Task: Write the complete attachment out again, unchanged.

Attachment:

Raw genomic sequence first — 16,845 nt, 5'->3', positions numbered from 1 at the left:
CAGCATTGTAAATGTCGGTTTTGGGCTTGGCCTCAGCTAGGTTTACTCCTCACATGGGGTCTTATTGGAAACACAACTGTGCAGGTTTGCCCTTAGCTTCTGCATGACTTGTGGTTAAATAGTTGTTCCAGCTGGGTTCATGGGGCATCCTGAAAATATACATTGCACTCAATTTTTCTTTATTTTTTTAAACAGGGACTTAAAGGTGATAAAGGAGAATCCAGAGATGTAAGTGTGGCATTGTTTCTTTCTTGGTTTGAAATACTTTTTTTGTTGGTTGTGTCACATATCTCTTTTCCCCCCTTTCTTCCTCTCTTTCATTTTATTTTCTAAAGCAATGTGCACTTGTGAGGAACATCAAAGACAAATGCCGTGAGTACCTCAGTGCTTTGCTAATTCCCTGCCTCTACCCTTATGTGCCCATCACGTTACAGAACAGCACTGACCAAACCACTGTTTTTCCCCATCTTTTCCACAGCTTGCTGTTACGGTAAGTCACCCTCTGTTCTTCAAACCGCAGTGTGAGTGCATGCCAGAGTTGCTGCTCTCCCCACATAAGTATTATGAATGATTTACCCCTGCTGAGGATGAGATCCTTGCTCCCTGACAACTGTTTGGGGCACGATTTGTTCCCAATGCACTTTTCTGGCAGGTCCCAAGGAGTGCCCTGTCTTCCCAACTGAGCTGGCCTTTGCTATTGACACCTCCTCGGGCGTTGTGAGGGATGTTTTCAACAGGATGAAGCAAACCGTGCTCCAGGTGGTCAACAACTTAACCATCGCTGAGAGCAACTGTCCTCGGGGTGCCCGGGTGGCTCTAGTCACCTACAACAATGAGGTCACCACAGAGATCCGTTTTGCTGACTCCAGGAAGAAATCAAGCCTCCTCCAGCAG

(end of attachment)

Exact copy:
Raw genomic sequence first — 16,845 nt, 5'->3', positions numbered from 1 at the left:
CAGCATTGTAAATGTCGGTTTTGGGCTTGGCCTCAGCTAGGTTTACTCCTCACATGGGGTCTTATTGGAAACACAACTGTGCAGGTTTGCCCTTAGCTTCTGCATGACTTGTGGTTAAATAGTTGTTCCAGCTGGGTTCATGGGGCATCCTGAAAATATACATTGCACTCAATTTTTCTTTATTTTTTTAAACAGGGACTTAAAGGTGATAAAGGAGAATCCAGAGATGTAAGTGTGGCATTGTTTCTTTCTTGGTTTGAAATACTTTTTTTGTTGGTTGTGTCACATATCTCTTTTCCCCCCTTTCTTCCTCTCTTTCATTTTATTTTCTAAAGCAATGTGCACTTGTGAGGAACATCAAAGACAAATGCCGTGAGTACCTCAGTGCTTTGCTAATTCCCTGCCTCTACCCTTATGTGCCCATCACGTTACAGAACAGCACTGACCAAACCACTGTTTTTCCCCATCTTTTCCACAGCTTGCTGTTACGGTAAGTCACCCTCTGTTCTTCAAACCGCAGTGTGAGTGCATGCCAGAGTTGCTGCTCTCCCCACATAAGTATTATGAATGATTTACCCCTGCTGAGGATGAGATCCTTGCTCCCTGACAACTGTTTGGGGCACGATTTGTTCCCAATGCACTTTTCTGGCAGGTCCCAAGGAGTGCCCTGTCTTCCCAACTGAGCTGGCCTTTGCTATTGACACCTCCTCGGGCGTTGTGAGGGATGTTTTCAACAGGATGAAGCAAACCGTGCTCCAGGTGGTCAACAACTTAACCATCGCTGAGAGCAACTGTCCTCGGGGTGCCCGGGTGGCTCTAGTCACCTACAACAATGAGGTCACCACAGAGATCCGTTTTGCTGACTCCAGGAAGAAATCAAGCCTCCTCCAGCAG